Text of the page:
Monday, October 17, 2011

Within 48 hours...


Seems morphology works somewhat akin to 3D stereolithographic printers in the sense embryos are built layer by layer governed by exquisite timed expression  of Hox genes to give proper shape to any organism whether it be a fruit fly or whale as size or type of animal, in this case, does not matter.

"Why don’t our arms grow from the middle of our bodies? The question isn’t as trivial as it appears. Vertebrae, limbs, ribs, tailbone ... in only two days, all these elements take their place in the embryo, in the right spot and with the precision of a Swiss watch. Intrigued by the extraordinary reliability of this mechanism, biologists have long wondered how it works. Now, researchers at EPFL (Ecole Polytechnique Fédérale de Lausanne) and the University of Geneva (Unige) have solved the mystery. Their discovery will be published October 13, 2011 in the journal Science.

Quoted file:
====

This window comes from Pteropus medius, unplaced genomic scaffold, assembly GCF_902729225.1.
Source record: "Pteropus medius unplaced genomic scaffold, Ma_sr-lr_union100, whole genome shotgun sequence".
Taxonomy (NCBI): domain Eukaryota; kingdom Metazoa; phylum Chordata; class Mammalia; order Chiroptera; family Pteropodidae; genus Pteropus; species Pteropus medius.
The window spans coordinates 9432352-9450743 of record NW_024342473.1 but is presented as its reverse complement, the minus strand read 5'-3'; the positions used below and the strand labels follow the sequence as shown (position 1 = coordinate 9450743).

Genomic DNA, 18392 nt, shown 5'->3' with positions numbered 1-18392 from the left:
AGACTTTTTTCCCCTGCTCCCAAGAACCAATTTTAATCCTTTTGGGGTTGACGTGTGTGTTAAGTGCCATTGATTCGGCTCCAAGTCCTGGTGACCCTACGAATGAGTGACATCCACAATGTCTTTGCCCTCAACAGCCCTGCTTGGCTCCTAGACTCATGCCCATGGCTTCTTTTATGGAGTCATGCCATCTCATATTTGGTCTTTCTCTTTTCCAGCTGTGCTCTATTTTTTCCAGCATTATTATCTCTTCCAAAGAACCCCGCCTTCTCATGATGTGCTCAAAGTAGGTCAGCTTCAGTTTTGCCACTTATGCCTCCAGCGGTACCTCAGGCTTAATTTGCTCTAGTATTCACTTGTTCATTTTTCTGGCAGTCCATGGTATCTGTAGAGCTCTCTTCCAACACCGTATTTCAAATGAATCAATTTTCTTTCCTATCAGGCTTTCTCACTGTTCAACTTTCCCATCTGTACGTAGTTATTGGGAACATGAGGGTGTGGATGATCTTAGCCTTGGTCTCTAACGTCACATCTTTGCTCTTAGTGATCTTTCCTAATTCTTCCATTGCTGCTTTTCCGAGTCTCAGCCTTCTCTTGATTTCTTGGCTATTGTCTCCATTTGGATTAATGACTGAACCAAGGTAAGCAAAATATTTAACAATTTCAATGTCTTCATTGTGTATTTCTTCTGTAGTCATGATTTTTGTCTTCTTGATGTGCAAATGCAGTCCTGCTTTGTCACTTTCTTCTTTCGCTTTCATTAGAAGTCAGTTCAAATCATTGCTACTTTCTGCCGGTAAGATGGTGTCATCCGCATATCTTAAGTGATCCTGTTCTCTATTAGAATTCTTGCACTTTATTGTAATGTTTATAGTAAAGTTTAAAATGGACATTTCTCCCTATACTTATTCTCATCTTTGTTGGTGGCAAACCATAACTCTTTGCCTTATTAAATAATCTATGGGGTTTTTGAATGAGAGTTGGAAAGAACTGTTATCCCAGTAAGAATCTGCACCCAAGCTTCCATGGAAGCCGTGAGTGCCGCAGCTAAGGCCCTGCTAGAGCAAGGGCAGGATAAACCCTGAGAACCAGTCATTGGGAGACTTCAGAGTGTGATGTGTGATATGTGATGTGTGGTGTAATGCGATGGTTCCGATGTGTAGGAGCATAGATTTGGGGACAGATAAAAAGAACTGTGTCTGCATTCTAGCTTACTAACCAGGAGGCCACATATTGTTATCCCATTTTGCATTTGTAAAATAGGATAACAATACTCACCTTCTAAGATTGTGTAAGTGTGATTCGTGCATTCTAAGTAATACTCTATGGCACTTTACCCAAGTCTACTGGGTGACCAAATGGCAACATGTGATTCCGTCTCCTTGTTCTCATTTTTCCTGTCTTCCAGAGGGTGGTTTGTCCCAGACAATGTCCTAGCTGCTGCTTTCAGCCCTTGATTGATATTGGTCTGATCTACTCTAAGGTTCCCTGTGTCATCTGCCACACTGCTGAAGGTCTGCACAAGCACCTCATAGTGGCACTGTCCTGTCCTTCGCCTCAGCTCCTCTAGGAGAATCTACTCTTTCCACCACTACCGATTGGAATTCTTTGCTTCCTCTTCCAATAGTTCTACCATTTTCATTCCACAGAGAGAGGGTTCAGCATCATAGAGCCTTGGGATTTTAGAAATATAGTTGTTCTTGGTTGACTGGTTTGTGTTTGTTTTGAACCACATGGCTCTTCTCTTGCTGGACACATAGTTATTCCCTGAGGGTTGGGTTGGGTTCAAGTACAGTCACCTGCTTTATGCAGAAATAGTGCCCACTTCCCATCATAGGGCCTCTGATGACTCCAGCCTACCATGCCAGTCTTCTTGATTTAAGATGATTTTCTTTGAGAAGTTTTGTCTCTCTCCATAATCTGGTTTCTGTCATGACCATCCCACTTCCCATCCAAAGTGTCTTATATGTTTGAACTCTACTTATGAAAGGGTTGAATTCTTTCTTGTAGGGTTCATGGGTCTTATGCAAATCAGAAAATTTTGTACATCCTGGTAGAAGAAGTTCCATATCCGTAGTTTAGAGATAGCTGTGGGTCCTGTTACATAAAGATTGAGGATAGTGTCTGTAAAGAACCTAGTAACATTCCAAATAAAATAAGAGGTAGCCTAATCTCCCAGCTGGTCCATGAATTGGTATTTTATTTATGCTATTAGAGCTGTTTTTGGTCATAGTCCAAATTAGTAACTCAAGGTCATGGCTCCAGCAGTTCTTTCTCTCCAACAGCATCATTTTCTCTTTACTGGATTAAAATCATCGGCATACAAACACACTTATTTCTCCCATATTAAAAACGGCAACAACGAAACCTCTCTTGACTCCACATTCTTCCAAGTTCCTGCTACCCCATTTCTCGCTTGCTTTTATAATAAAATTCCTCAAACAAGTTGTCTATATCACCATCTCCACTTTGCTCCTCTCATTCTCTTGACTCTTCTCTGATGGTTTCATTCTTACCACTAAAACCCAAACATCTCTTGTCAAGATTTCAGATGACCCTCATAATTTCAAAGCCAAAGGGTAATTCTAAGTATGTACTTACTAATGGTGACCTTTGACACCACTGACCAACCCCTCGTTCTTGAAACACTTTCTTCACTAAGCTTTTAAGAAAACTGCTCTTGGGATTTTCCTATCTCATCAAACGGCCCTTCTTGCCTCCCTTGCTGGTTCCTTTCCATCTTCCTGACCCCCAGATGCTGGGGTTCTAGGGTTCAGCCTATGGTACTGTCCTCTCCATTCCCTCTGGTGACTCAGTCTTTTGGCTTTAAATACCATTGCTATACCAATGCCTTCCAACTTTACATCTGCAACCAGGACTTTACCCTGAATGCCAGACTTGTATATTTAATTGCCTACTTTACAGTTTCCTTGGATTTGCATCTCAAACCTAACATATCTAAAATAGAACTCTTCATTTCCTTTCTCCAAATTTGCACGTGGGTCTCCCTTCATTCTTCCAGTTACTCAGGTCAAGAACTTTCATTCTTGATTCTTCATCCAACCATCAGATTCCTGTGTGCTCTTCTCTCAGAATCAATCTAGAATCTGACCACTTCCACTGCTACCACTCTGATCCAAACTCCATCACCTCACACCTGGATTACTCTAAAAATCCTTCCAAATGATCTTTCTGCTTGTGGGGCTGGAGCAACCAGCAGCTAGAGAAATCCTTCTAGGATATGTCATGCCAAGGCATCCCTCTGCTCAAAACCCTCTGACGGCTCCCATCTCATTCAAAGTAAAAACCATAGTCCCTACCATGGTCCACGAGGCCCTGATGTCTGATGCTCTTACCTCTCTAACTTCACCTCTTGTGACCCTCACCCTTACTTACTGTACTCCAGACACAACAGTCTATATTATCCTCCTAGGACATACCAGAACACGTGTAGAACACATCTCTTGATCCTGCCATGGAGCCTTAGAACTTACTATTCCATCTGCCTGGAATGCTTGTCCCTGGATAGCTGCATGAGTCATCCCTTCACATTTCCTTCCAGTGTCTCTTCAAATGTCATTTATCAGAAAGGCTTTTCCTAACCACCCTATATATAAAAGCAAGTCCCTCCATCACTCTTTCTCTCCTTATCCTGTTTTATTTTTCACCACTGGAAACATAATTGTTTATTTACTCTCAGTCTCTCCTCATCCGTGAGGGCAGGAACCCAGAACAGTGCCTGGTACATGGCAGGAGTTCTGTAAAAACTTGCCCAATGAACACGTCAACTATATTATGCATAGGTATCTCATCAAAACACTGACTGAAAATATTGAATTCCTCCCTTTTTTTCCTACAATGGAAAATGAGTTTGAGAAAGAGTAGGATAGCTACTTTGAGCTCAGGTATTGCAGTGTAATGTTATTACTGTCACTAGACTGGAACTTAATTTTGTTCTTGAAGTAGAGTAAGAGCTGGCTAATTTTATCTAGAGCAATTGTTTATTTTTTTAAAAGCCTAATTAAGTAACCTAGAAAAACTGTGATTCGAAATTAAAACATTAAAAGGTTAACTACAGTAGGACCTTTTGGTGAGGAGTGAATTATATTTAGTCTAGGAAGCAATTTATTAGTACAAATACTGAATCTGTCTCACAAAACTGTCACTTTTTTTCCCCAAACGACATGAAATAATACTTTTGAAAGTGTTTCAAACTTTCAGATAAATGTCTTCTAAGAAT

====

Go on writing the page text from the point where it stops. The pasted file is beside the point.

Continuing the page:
The embryo is built one layer at a time 
During the development of an embryo, everything happens at a specific moment. In about 48 hours, it will grow from the top to the bottom, one slice at a time – scientists call this the embryo’s segmentation. “We’re made up of thirty-odd horizontal slices,” explains Denis Duboule, a professor at EPFL and Unige. “These slices correspond more or less to the number of vertebrae we have.” 

"Stereolithography is an additive manufacturing process using a vat of liquid UV-curable photopolymer "resin" and a UV laser to build parts a layer at a time. On each layer, the laser beam traces a part cross-section pattern on the surface of the liquid resin. Exposure to the UV laser light cures, solidifies the pattern traced on the resin and adheres it to the layer below."

Kevin Kelly was right, the more powerful the tech, the more biological it becomes.
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